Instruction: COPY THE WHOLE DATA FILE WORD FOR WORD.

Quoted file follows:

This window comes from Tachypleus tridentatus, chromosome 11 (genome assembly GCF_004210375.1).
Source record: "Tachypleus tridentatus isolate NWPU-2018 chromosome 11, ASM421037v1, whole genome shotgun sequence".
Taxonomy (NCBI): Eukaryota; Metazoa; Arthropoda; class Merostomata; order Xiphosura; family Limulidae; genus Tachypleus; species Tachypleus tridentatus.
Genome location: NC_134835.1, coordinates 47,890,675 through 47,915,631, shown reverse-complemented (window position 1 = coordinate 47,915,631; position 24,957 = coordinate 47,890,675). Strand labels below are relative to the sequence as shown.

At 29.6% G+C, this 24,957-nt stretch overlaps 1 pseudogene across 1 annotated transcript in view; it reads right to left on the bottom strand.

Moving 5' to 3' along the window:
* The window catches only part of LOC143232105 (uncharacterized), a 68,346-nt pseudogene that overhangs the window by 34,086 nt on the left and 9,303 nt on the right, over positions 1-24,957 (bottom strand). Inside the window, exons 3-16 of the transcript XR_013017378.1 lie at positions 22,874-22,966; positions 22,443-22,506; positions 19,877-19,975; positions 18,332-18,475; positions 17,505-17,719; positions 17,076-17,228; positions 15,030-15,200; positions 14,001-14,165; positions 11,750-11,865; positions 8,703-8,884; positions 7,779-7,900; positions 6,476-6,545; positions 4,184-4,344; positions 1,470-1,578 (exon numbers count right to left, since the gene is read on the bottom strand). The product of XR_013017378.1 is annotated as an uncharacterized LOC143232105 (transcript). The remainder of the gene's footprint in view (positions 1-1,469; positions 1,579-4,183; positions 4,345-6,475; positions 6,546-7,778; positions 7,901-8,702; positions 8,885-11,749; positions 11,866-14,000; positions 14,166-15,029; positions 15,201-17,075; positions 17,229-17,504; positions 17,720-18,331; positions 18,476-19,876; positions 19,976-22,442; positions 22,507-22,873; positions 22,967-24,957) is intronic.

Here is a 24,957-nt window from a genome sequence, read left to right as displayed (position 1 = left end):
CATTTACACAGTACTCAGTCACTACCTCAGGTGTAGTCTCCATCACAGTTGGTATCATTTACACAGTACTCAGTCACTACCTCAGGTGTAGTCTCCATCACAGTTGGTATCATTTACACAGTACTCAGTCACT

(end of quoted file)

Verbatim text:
This window comes from Tachypleus tridentatus, chromosome 11 (genome assembly GCF_004210375.1).
Source record: "Tachypleus tridentatus isolate NWPU-2018 chromosome 11, ASM421037v1, whole genome shotgun sequence".
Taxonomy (NCBI): Eukaryota; Metazoa; Arthropoda; class Merostomata; order Xiphosura; family Limulidae; genus Tachypleus; species Tachypleus tridentatus.
Genome location: NC_134835.1, coordinates 47,890,675 through 47,915,631, shown reverse-complemented (window position 1 = coordinate 47,915,631; position 24,957 = coordinate 47,890,675). Strand labels below are relative to the sequence as shown.

At 29.6% G+C, this 24,957-nt stretch overlaps 1 pseudogene across 1 annotated transcript in view; it reads right to left on the bottom strand.

Moving 5' to 3' along the window:
* The window catches only part of LOC143232105 (uncharacterized), a 68,346-nt pseudogene that overhangs the window by 34,086 nt on the left and 9,303 nt on the right, over positions 1-24,957 (bottom strand). Inside the window, exons 3-16 of the transcript XR_013017378.1 lie at positions 22,874-22,966; positions 22,443-22,506; positions 19,877-19,975; positions 18,332-18,475; positions 17,505-17,719; positions 17,076-17,228; positions 15,030-15,200; positions 14,001-14,165; positions 11,750-11,865; positions 8,703-8,884; positions 7,779-7,900; positions 6,476-6,545; positions 4,184-4,344; positions 1,470-1,578 (exon numbers count right to left, since the gene is read on the bottom strand). The product of XR_013017378.1 is annotated as an uncharacterized LOC143232105 (transcript). The remainder of the gene's footprint in view (positions 1-1,469; positions 1,579-4,183; positions 4,345-6,475; positions 6,546-7,778; positions 7,901-8,702; positions 8,885-11,749; positions 11,866-14,000; positions 14,166-15,029; positions 15,201-17,075; positions 17,229-17,504; positions 17,720-18,331; positions 18,476-19,876; positions 19,976-22,442; positions 22,507-22,873; positions 22,967-24,957) is intronic.

Here is a 24,957-nt window from a genome sequence, read left to right as displayed (position 1 = left end):
CATTTACACAGTACTCAGTCACTACCTCAGGTGTAGTCTCCATCACAGTTGGTATCATTTACACAGTACTCAGTCACTACCTCAGGTGTAGTCTCCATCACAGTTGGTATCATTTACACAGTACTCAGTCACT